One anime legend looks back on 50 years of friendship with another in memorial service held at Studio Ghibli museum.
Last month, Studio Ghibli co-founder Isao Takahata, director of theatrical anime including Grave of the Fireflies and The Tale of the Princess Kaguya, passed away at the age of 82, succumbing to lung cancer. On Tuesday, friends and colleagues gathered at the Ghibli Museum to say their farewells, with Hayao Miyazaki delivering a eulogy, pausing repeatedly as emotion overwhelmed him and tears filled his eyes.
▼ The Tale of the Princess Kaguya
It’s customary to display a photograph of the deceased at memorial services in Japan, and Takahata’s was surrounded by some 2,000 flowers, an idea Miyazaki himself proposed so that Takahata would be surrounded by the scent of a warm flower field. However, during his speech, Miyazaki told the audience of a time he subjected Takahata to a very different smell.
Miyazaki and Takahata share the same personal physician, and nine years ago, the doctor called Miyazaki on the phone. “If you’re Isao Takahata’s friend, make him quit smoking,” the doctor gravely commanded. Miyazaki and producer Toshio Suzuki (the remaining member of Studio Ghibli’s group of three founding fathers) then sat Takahata down and implored their friend and coworker to give up the habit, with Miyazaki straightforwardly saying “Please stop smoking,” and Suzuki asking him to quit so that he could continue creating animation.
“We thought he’d get angry, making excuses and protesting,” Miyazaki recalls, “but he humbly said ‘Thank you. I’ll quit.’ And he really did. After that, I made a point of going to stand right next to him when I smoked, and he’d say ‘That smells nice, but I no longer have any desire to smoke.” Miyazaki is skeptical about the last part, though, saying “Takahata was always a better actor than me.”
▼ Grave of the Fireflies
Miyazaki (a long-documented smoker) made no mention of whether or not Takahata’s death was prompting him to reconsider his own nicotine consumption, but addiction/temptation wasn’t the only topic he spoke about, He also explained the origin of “Paku-san,” his personal nickname for Takahata. “He always hated mornings, and when we worked at Toei Doga, he’d come barreling into the office barely on time. After punching his time card, he’d start scarfing down the bread he’d brought for breakfast, making paku paku (the Japanese onomatopoeia for quickly eating) noises.”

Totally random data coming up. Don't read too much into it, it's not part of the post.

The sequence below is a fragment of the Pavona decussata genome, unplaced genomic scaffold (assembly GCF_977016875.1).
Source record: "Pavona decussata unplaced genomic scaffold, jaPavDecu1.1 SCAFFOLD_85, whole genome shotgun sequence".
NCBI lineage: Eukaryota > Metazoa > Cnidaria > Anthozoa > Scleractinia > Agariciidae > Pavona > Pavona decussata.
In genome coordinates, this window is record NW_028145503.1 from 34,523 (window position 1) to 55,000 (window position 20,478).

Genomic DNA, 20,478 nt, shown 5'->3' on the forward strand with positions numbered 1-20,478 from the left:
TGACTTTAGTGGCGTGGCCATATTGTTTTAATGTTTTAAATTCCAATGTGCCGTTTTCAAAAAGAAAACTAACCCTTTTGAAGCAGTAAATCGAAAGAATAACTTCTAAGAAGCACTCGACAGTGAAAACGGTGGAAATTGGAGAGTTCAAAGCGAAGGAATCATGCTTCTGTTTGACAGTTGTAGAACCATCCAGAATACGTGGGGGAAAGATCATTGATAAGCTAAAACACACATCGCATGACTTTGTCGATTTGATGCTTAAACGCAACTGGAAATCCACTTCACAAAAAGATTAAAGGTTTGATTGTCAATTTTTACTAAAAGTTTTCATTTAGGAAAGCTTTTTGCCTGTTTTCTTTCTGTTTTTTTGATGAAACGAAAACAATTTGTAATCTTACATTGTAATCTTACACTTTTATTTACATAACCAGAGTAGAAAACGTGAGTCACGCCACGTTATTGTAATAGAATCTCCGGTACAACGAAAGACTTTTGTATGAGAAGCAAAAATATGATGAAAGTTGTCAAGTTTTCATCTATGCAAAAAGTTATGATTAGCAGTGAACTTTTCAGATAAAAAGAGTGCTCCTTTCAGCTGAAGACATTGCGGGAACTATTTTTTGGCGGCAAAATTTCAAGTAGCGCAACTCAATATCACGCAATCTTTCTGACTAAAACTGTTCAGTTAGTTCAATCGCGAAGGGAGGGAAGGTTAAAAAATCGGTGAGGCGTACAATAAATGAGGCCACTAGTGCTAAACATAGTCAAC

More flattering was Miyazaki’s recollection of the first time he and Takahata spoke with one another, when Takahata (six years Miyazaki’s senior) struck up a conversation as the pair were waiting for a bus at twilight, with puddles on the road following a just-ended rain shower. “He seemed like a kind, wise young man,” Miyazaki remembers, an impression keeping with the soft, relaxed tone of many of Takahata’s films.
Miyazaki also spoke of a time when he’d grown dissatisfied with the work he was doing at Toei Doga. He and Takahata were both officers in the company’s employee union, and during an overnight session in the organization’s office, Miyazaki opened up about his desire to go beyond what he’d done in animation so far, to tell deeper, more meaningful stories, and the two discussed how to achieve those dreams. Given how rarely Miyazaki has kind words for anyone else in the anime industry, the fact that he’d engage with Takahata in such a conversation shows the deep admiration and trust he had in his colleague.
“Paku-san, in those days we did our best, and we were truly alive,” Miyazaki said while bringing his speech to a close. “You never gave up. Thank you, Paku-san. Thank you for talking to me 55 years ago at that bus stop after the rain, and I’ll never forget you.”
At multiple points of his speech, Miyazaki mentioned that he’d always assumed Takahata would live until the age of 95, and no doubt his grief is all the greater for losing his friend 13 years earlier than he’d expected. Judging by Miyazaki’s words, though, Takahata’s presence and influence will never fade from Miyazaki’s heart.